I’m not a hugger. My mother is an excellent hugger, but this talent clearly skipped a generation.
A woman turned up at Mum’s church one Sunday looking for a church to call home. She later said it was the hug Mum gave her at the door that made her return the next week. This woman is now part of a very warm Christian fellowship.
All of us can do things of significance for God and for others. But there is a balancing act. We bring certain talents or skills to the table (like hugging, in the case of my mother), but God is the one with the broader perspective to see where our energies are best directed.
For this reason, it’s important to ask ourselves: are the things I’m set on doing, things I’m looking to do inpartnership with God, or am I only going to check in with God once in a while? Am I convinced God is okay with me doing my thing in my way, or are some of the things I’m focused on so important that I really want to be sure God is directing me?
Eddie Askew, former head of the Leprosy Mission, died in 2007 aged 80. Raised in The Salvation Army in the United Kingdom, Eddie devoting 50 years of his life to a disease that had caused trauma for centuries. He became known for his innovative care for people regarded as unsafe to touch—and certainly to hug—finding inspiration from his Christian faith.
Eddie knew it was good to plan, build and organise, but also that it was important to recognise God had plans to work out in the world. In A Silence and a Shouting, Eddie (who was a poet as well as a charity worker) offered some sound perspective:
Lord, it takes my breath away sometimes when I realise that I am a part of your plan for the world. A very small part, I know—save me from conceit, as well as false humility—but a part, nonetheless … But help me, Lord, to remember that it’s your plan not mine. And although I can contribute, you are in charge … Make me content with that, Lord.
I love to tell you what I want. I enjoy giving you the fruits of my great experience. Sometimes I don’t know how you’d mange without the benefit of my advice! But I have to admit, Lord, there are times when I’m stuck. Times when I’m small and scared. Times when I’m bewildered, when my plans come unstuck, and I suddenly realise I don’t have all the answers …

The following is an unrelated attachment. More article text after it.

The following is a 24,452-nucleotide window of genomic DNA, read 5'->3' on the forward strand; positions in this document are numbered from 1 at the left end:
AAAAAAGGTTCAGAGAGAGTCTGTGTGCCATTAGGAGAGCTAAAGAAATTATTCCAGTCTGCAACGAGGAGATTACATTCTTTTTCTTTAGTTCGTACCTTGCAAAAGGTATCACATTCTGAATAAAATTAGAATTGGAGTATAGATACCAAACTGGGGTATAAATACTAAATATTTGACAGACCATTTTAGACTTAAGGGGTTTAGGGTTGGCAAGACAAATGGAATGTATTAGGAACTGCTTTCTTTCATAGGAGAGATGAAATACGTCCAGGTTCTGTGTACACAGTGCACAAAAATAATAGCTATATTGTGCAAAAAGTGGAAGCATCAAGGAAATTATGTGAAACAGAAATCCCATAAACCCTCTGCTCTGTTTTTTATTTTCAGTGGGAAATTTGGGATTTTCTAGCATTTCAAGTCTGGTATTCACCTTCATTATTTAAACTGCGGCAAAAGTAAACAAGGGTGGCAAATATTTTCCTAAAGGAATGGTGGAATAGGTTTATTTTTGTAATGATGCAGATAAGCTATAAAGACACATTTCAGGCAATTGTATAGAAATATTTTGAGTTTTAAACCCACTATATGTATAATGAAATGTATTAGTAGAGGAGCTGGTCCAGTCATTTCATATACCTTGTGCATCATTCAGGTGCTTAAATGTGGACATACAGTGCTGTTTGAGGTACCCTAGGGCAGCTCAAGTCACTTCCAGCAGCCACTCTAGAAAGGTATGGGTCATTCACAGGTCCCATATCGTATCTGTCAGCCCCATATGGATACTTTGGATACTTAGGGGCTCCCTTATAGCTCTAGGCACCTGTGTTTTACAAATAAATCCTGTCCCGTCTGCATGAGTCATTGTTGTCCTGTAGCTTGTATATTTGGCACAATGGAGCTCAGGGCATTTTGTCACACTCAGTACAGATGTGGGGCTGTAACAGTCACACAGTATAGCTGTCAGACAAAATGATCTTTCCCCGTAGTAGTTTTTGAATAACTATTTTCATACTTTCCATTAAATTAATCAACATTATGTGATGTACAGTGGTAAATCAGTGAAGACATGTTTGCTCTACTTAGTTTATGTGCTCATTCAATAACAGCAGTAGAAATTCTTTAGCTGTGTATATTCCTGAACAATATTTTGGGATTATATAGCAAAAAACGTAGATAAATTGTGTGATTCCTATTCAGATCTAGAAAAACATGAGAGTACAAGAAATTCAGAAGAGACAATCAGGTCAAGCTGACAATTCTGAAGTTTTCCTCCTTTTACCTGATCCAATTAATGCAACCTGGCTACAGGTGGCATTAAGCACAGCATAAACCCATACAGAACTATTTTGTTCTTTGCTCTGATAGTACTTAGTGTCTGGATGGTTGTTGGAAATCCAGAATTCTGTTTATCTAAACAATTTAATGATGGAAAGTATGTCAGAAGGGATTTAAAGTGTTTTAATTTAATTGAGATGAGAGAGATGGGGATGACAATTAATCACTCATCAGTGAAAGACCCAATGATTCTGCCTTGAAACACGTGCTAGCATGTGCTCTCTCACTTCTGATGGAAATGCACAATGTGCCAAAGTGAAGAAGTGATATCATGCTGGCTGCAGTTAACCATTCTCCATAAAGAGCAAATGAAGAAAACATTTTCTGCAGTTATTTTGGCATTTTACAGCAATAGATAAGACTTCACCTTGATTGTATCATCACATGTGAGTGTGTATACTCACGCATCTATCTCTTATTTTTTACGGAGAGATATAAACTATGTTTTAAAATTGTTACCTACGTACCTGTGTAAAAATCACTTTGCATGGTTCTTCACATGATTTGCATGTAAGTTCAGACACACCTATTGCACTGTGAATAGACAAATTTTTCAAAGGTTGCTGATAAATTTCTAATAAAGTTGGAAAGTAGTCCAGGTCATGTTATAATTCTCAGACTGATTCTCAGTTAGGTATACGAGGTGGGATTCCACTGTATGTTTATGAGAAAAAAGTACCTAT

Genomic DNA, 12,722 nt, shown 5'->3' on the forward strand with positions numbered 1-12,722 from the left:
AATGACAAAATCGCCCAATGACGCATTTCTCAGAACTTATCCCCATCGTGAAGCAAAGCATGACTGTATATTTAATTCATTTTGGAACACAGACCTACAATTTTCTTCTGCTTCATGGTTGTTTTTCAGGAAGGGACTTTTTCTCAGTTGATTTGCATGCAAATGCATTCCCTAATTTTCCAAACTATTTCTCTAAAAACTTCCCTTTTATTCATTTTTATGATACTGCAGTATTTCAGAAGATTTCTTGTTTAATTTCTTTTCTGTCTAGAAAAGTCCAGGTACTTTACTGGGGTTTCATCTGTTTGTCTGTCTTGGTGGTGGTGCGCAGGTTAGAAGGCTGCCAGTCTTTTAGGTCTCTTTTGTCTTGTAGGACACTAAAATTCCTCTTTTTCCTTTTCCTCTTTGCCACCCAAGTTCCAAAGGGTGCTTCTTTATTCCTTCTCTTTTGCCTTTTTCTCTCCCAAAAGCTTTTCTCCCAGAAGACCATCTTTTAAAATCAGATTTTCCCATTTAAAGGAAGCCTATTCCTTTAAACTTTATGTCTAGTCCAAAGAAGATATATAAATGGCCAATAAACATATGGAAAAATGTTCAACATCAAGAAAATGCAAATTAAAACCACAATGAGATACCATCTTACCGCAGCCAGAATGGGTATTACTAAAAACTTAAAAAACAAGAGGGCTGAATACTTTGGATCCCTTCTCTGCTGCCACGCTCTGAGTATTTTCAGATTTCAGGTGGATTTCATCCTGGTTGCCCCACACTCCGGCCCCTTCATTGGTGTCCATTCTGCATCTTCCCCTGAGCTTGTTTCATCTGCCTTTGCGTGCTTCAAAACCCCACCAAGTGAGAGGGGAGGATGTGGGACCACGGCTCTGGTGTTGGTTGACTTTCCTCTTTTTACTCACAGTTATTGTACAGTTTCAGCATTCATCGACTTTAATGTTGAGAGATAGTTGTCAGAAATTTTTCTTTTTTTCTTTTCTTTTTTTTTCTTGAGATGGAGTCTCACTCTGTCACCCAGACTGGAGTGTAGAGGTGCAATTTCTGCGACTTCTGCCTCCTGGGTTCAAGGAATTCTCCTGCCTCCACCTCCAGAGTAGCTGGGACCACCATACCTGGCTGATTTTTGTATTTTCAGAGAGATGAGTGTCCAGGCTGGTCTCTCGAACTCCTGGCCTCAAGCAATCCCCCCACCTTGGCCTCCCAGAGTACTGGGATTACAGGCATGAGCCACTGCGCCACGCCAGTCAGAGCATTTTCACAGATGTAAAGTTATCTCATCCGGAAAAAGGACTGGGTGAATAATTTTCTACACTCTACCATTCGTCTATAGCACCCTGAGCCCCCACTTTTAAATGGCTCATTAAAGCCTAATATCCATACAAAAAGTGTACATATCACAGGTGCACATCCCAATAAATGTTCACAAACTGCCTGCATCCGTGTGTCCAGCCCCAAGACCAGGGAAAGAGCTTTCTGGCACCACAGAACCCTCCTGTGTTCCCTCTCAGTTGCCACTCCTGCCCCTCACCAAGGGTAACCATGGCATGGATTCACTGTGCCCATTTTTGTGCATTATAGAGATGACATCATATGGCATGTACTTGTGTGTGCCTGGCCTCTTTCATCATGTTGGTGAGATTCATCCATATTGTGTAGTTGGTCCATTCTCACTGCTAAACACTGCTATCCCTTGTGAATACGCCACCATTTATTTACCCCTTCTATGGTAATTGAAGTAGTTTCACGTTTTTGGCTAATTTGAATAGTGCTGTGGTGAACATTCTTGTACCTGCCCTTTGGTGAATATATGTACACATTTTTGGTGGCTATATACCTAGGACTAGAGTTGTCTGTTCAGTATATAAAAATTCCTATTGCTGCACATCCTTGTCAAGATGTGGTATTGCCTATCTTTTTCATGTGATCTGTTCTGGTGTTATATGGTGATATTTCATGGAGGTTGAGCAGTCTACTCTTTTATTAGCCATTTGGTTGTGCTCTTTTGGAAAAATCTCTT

Lord, it’s your world. Your plan, your time. And beyond space and time, greater than all my small infinities, you are in control. Lord, I am content.
Hours and days and weeks and months lay ahead for most of us. God has given us talents and abilities for these days, and if we’ve put these at God’s disposal, that’s a wonderful thing. But even in our own planning, we want to recognise—as Eddie did—that ‘God’s plans are more glorious than we can grasp.’
Christina Tyson is a Salvation Army officer (minister) and editor of The Salvation Army's War Cry magazine in New Zealand.
Christina Tyson's previous articles may be viewed at http://www.pressserviceinternational.org/christina-tyson.html
Christina Tyson has been a Salvation Army officer (minister) for almost 30 years. For 16 years she was involved in Salvation Army communications, but now works to support local churches and recruit future leaders. Recently she also took on an additional role as The Salvation Army’s Response Officer for the New Zealand Royal Commission into Abuse in Care. Christina and her husband Keith live in Wellington, New Zealand, and have three adult children.